Admittedly I was a little naive, but I’m also optimistic and very determined. So I set out to do what I was asked.
At the time we were sharing a handful of servers with another start-up in a colo across the country. I had 20 year-old 1U Dell servers, a couple gigabit switches, two entry-level Cisco firewalls, and two low-end load balancers. I quickly put together a fairly lean list of servers and networking equipment I needed and tried to get a few hundred grand to buy that and setup at least one separate location. The answer came back that I couldn’t even spend one tenth of what I needed & I had to figure out how to make things work without any capital expenditure.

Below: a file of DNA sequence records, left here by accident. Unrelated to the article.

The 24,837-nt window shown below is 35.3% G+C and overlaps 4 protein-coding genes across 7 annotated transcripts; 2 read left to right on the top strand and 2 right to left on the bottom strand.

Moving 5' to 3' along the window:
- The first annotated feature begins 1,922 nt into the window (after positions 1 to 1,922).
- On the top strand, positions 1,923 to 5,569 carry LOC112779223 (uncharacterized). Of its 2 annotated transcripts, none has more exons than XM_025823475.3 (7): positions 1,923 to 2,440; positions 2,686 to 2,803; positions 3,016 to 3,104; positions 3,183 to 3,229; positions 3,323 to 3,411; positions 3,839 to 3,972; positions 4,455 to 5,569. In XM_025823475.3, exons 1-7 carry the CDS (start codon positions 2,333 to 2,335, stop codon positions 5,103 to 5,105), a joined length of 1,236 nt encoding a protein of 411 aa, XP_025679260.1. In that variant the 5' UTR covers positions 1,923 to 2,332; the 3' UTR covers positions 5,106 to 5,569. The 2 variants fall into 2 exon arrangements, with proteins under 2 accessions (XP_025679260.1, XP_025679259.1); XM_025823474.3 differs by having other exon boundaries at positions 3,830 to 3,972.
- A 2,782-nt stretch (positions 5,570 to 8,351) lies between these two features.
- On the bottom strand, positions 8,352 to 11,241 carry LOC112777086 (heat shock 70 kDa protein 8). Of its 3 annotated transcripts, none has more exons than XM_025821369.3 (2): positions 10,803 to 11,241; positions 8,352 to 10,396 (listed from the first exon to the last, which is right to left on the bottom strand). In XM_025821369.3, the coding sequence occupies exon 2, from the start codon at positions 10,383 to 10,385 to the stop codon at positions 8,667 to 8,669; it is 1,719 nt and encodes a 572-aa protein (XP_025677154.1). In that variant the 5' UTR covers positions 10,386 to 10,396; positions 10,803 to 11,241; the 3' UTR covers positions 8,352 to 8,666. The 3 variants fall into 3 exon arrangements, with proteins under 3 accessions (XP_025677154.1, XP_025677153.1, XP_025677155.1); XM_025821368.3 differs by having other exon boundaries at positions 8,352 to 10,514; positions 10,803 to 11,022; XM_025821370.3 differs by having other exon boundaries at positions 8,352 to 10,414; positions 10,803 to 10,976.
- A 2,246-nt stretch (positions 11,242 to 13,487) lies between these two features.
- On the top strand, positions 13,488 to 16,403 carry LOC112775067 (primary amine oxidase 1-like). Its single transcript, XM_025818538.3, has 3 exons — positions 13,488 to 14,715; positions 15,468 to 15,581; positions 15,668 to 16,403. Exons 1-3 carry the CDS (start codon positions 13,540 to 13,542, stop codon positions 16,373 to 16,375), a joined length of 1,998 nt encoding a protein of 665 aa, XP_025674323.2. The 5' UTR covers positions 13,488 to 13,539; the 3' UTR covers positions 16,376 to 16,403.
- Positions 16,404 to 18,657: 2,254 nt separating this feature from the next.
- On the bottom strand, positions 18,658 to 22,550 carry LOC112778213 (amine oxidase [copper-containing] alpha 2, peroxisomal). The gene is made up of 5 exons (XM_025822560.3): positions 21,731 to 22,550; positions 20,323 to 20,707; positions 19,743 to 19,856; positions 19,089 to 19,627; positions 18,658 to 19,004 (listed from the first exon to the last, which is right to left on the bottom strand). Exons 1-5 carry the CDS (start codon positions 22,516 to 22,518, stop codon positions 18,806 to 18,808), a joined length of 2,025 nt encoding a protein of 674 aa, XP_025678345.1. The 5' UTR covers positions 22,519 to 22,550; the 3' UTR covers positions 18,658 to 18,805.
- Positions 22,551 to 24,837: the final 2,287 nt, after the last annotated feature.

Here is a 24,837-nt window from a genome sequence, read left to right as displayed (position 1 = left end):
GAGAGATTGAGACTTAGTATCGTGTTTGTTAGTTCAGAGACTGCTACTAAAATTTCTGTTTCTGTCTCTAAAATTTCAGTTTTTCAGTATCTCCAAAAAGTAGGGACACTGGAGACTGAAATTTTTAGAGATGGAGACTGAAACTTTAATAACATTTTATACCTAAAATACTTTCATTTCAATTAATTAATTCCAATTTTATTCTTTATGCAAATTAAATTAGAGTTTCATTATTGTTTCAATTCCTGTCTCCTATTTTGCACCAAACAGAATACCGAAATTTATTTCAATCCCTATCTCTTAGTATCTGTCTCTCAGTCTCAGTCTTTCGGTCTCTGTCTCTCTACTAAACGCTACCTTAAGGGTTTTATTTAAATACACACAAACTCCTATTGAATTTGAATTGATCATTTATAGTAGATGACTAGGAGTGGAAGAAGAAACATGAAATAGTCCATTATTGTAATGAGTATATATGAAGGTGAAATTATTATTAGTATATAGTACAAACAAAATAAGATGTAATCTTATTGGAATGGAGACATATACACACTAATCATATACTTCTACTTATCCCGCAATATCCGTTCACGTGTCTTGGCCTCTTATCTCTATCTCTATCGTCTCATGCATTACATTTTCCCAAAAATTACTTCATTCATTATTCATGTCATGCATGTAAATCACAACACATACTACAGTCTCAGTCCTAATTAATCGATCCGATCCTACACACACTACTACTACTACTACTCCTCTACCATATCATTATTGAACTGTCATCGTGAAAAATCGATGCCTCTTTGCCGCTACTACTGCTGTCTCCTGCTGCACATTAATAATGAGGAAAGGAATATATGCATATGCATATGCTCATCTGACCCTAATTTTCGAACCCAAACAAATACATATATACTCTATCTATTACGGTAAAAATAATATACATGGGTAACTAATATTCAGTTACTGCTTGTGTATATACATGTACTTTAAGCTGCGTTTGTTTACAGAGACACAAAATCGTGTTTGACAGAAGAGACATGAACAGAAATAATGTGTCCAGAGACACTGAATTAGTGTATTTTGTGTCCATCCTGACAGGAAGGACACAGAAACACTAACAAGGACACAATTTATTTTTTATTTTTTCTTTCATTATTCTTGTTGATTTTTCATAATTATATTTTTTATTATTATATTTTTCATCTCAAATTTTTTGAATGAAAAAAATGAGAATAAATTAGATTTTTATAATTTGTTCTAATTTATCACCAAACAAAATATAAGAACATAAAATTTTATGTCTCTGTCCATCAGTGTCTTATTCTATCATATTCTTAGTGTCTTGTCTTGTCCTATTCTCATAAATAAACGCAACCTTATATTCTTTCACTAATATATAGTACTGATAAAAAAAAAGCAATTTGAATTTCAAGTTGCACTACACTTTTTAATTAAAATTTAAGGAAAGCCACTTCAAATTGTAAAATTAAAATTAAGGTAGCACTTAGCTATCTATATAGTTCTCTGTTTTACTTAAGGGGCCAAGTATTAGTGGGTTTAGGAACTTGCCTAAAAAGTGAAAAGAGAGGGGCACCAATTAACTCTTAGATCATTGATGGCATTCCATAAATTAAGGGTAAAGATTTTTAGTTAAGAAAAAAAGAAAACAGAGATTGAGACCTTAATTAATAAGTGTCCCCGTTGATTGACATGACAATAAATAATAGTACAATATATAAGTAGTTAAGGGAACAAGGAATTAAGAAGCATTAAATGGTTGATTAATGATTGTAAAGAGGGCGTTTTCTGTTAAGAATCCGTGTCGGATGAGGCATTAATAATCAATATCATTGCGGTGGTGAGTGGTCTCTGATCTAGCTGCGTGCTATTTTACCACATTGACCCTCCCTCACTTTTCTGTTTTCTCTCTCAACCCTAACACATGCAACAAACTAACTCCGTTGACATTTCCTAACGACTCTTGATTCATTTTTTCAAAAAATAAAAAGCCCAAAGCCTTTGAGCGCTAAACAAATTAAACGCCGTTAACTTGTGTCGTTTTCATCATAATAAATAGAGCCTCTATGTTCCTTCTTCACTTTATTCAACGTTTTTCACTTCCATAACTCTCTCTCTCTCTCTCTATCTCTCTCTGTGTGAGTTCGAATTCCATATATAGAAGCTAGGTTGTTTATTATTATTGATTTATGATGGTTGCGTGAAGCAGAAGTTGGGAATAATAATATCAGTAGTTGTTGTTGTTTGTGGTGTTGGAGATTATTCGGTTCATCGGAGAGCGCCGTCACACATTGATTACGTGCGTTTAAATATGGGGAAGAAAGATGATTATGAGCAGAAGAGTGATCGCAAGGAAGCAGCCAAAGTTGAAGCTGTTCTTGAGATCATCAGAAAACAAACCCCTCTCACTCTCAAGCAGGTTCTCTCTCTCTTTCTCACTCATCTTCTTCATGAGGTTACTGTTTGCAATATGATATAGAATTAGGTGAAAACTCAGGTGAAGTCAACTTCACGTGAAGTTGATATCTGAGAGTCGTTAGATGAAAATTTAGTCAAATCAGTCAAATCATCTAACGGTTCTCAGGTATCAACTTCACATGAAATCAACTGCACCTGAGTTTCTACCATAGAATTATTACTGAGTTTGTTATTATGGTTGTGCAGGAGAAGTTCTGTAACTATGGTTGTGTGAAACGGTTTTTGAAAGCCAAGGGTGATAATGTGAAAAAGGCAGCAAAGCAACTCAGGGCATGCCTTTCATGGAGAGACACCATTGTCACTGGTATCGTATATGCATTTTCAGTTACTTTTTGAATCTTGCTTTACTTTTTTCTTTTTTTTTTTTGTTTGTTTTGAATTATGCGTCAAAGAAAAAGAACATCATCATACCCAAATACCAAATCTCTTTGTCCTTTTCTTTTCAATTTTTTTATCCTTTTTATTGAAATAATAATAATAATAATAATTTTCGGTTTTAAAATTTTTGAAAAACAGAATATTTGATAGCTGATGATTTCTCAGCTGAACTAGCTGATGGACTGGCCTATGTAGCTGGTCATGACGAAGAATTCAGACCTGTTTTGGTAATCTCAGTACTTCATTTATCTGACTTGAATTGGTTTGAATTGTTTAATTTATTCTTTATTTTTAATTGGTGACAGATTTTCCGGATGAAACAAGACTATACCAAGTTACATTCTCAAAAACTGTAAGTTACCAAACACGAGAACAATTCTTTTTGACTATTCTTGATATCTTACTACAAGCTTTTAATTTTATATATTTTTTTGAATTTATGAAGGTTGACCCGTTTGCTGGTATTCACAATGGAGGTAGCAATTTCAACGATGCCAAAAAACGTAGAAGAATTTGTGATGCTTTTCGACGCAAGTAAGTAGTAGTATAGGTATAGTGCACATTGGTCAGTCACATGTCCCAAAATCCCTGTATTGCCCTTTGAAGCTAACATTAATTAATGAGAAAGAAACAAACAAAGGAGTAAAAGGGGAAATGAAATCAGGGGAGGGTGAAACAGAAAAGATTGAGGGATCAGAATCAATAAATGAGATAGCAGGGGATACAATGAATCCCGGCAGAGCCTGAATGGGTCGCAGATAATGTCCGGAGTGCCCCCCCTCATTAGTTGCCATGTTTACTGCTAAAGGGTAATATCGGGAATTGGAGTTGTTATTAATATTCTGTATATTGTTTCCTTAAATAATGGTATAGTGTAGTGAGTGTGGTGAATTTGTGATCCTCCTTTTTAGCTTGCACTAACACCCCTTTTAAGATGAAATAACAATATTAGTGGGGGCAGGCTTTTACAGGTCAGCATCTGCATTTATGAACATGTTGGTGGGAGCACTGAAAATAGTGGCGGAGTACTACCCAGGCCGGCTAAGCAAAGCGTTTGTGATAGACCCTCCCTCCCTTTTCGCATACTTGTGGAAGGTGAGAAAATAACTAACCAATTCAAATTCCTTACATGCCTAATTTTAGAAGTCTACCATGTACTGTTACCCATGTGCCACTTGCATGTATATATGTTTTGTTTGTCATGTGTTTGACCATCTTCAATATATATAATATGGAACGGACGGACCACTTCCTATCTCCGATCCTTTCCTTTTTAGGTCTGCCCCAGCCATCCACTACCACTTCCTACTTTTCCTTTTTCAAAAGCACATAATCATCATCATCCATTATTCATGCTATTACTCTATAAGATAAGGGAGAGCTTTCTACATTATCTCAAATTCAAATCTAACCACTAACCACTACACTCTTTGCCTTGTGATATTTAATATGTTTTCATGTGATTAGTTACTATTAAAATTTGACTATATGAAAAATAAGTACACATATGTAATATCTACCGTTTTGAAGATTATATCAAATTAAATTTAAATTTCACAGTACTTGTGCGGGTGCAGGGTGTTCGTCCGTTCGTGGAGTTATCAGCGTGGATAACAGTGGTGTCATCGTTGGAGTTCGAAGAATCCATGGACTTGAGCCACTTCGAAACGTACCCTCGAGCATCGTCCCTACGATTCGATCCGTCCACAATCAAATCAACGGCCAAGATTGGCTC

Then on January 19-24, 2009 while I was trying to figure out how to work miracles we had our first Slashdot effect event when one of our partners had an article containing our player featured on politico.com (note: at the time we were mainly politically oriented, now we are a broad-based news, entertainment and sports organization). We went from averaging less than 100 player loads (AKA page views) per day to over 500,000 in a single day. Needless to say our small company was ecstatic, but I was a bit nervous. While our small infrastructure handled the spike, it did so just barely.
|Chart 2 – January 19-24, 2009 Slashdot effect|
When I started with this new company was when I was introduced to Amazon Web Services and started dabbling with EC2 and S3 right away. In fact, we started running our corporate website on EC2 a little over a month before I started, and we ran it on the exact same server for just over five years.